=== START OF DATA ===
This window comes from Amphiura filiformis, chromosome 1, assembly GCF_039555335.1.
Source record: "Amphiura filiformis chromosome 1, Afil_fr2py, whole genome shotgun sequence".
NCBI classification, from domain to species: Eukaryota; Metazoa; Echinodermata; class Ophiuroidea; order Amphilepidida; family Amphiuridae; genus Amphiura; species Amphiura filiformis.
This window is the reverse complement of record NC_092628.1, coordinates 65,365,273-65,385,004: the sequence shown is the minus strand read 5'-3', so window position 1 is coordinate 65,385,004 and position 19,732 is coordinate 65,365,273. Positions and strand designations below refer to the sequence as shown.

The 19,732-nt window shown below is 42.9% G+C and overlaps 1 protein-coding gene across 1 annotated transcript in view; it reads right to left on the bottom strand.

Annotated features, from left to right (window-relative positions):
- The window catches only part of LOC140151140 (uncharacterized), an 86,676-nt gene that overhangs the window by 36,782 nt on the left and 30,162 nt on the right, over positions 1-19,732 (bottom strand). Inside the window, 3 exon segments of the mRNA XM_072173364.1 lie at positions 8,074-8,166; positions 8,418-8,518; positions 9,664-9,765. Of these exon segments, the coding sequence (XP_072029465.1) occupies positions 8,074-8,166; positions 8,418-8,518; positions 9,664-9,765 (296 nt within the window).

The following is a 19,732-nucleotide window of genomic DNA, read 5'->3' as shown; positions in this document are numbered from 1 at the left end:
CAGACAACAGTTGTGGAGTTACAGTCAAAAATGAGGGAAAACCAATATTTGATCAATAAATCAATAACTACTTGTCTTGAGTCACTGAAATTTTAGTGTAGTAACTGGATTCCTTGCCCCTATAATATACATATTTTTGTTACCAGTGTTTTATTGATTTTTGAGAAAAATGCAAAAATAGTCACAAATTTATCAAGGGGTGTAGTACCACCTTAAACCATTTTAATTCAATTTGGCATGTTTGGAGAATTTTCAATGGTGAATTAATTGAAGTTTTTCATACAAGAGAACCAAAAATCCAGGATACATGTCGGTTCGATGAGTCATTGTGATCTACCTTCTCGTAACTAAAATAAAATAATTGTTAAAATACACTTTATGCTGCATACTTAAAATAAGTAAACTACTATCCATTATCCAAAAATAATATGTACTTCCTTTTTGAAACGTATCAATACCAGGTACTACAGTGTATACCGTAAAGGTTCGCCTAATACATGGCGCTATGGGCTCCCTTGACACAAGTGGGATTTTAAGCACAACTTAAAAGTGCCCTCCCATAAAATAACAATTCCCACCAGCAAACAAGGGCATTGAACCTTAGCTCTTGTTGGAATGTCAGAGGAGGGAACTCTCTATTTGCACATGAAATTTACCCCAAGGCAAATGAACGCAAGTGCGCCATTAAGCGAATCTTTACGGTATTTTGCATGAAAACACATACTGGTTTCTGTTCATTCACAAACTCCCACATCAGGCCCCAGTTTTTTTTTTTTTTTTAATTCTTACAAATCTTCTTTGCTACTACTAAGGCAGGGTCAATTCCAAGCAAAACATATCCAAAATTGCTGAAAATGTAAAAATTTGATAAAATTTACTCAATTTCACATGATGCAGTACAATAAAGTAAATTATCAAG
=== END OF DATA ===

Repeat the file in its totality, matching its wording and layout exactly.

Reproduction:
This window comes from Amphiura filiformis, chromosome 1, assembly GCF_039555335.1.
Source record: "Amphiura filiformis chromosome 1, Afil_fr2py, whole genome shotgun sequence".
NCBI classification, from domain to species: Eukaryota; Metazoa; Echinodermata; class Ophiuroidea; order Amphilepidida; family Amphiuridae; genus Amphiura; species Amphiura filiformis.
This window is the reverse complement of record NC_092628.1, coordinates 65,365,273-65,385,004: the sequence shown is the minus strand read 5'-3', so window position 1 is coordinate 65,385,004 and position 19,732 is coordinate 65,365,273. Positions and strand designations below refer to the sequence as shown.

The 19,732-nt window shown below is 42.9% G+C and overlaps 1 protein-coding gene across 1 annotated transcript in view; it reads right to left on the bottom strand.

Annotated features, from left to right (window-relative positions):
- The window catches only part of LOC140151140 (uncharacterized), an 86,676-nt gene that overhangs the window by 36,782 nt on the left and 30,162 nt on the right, over positions 1-19,732 (bottom strand). Inside the window, 3 exon segments of the mRNA XM_072173364.1 lie at positions 8,074-8,166; positions 8,418-8,518; positions 9,664-9,765. Of these exon segments, the coding sequence (XP_072029465.1) occupies positions 8,074-8,166; positions 8,418-8,518; positions 9,664-9,765 (296 nt within the window).

The following is a 19,732-nucleotide window of genomic DNA, read 5'->3' as shown; positions in this document are numbered from 1 at the left end:
CAGACAACAGTTGTGGAGTTACAGTCAAAAATGAGGGAAAACCAATATTTGATCAATAAATCAATAACTACTTGTCTTGAGTCACTGAAATTTTAGTGTAGTAACTGGATTCCTTGCCCCTATAATATACATATTTTTGTTACCAGTGTTTTATTGATTTTTGAGAAAAATGCAAAAATAGTCACAAATTTATCAAGGGGTGTAGTACCACCTTAAACCATTTTAATTCAATTTGGCATGTTTGGAGAATTTTCAATGGTGAATTAATTGAAGTTTTTCATACAAGAGAACCAAAAATCCAGGATACATGTCGGTTCGATGAGTCATTGTGATCTACCTTCTCGTAACTAAAATAAAATAATTGTTAAAATACACTTTATGCTGCATACTTAAAATAAGTAAACTACTATCCATTATCCAAAAATAATATGTACTTCCTTTTTGAAACGTATCAATACCAGGTACTACAGTGTATACCGTAAAGGTTCGCCTAATACATGGCGCTATGGGCTCCCTTGACACAAGTGGGATTTTAAGCACAACTTAAAAGTGCCCTCCCATAAAATAACAATTCCCACCAGCAAACAAGGGCATTGAACCTTAGCTCTTGTTGGAATGTCAGAGGAGGGAACTCTCTATTTGCACATGAAATTTACCCCAAGGCAAATGAACGCAAGTGCGCCATTAAGCGAATCTTTACGGTATTTTGCATGAAAACACATACTGGTTTCTGTTCATTCACAAACTCCCACATCAGGCCCCAGTTTTTTTTTTTTTTTTAATTCTTACAAATCTTCTTTGCTACTACTAAGGCAGGGTCAATTCCAAGCAAAACATATCCAAAATTGCTGAAAATGTAAAAATTTGATAAAATTTACTCAATTTCACATGATGCAGTACAATAAAGTAAATTATCAAG